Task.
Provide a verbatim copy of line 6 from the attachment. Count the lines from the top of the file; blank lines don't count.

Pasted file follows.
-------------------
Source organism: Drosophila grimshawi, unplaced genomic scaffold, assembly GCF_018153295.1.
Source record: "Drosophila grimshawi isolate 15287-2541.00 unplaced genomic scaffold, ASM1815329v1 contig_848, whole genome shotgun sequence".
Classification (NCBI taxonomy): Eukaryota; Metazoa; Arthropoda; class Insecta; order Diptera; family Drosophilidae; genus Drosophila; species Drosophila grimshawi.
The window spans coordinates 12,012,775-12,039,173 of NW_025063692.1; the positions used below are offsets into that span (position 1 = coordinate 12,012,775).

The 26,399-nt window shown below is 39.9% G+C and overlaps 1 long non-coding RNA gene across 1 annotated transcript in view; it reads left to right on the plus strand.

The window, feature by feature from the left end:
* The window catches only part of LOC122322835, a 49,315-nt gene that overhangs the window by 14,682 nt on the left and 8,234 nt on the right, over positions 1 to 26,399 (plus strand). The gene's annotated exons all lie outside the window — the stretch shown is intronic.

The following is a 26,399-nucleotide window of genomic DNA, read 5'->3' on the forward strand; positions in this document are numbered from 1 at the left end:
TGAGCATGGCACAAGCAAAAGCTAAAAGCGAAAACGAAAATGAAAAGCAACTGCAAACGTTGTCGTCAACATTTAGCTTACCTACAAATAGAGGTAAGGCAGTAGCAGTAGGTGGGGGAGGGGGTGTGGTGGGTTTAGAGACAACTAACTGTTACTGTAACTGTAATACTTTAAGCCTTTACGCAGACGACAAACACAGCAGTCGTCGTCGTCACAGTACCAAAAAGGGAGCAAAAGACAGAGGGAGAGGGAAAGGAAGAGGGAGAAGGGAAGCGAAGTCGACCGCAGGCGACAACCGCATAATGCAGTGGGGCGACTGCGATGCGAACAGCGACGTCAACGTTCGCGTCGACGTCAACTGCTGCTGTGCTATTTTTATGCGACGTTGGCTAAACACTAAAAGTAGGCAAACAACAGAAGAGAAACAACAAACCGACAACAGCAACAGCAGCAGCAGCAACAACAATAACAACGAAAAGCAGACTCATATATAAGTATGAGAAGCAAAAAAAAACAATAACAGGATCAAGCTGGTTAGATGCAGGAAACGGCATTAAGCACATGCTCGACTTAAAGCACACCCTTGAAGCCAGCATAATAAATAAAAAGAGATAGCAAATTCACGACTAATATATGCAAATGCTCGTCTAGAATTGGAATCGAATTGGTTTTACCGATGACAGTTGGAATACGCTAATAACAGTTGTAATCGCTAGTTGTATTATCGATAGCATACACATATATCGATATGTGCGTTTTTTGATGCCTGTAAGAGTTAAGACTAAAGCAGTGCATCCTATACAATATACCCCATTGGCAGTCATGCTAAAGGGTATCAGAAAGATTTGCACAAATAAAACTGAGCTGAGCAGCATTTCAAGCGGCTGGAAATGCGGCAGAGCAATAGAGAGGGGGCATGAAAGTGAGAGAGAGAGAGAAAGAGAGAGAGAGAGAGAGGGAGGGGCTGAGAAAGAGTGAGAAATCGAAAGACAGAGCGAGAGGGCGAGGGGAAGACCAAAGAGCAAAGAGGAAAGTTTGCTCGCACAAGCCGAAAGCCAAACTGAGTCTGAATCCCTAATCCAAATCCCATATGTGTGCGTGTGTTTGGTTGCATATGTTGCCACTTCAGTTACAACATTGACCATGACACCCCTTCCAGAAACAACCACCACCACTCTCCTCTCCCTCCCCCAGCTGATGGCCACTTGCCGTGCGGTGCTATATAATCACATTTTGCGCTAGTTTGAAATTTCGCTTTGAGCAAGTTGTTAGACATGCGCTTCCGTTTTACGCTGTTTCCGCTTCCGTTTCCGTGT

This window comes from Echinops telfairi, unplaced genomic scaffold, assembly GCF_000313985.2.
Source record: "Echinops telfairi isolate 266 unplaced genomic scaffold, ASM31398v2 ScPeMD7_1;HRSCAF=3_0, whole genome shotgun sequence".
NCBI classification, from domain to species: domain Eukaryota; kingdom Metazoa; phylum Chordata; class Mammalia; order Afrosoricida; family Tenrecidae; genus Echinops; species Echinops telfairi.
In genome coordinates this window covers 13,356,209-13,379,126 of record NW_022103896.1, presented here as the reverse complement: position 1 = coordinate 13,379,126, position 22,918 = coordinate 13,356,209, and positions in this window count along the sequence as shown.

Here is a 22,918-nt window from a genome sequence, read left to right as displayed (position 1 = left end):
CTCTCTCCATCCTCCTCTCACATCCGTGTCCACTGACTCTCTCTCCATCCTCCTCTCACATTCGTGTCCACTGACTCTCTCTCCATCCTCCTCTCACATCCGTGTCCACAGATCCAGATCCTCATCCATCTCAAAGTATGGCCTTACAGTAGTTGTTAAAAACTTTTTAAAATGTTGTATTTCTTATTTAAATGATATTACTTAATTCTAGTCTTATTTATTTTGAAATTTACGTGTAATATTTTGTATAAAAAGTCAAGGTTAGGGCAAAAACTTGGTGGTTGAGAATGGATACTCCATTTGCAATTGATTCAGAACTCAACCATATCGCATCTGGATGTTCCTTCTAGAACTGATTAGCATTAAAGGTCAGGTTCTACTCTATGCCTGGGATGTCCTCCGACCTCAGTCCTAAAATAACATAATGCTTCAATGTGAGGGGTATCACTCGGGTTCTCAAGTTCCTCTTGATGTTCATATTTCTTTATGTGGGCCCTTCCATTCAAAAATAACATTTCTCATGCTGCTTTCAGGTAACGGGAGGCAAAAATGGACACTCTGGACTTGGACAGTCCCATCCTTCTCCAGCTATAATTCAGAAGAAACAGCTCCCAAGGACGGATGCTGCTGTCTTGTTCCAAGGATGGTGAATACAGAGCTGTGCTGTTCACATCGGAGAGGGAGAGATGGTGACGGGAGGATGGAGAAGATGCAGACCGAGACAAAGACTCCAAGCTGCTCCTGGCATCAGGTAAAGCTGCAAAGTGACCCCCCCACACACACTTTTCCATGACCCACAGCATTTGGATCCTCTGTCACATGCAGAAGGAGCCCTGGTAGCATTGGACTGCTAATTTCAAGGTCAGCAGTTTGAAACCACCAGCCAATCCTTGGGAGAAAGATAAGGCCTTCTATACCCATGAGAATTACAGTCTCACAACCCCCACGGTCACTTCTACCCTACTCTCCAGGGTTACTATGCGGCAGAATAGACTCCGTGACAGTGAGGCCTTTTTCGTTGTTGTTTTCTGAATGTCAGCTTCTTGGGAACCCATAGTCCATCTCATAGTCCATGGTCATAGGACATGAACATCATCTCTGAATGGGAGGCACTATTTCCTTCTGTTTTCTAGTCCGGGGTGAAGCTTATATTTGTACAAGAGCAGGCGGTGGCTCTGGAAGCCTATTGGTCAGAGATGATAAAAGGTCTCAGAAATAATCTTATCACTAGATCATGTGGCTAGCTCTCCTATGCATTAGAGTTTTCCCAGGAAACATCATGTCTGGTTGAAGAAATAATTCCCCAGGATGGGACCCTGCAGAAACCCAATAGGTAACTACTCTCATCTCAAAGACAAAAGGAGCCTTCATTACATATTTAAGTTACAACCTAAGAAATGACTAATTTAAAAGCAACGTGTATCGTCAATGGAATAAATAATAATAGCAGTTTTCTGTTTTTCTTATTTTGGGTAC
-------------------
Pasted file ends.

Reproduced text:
The window, feature by feature from the left end: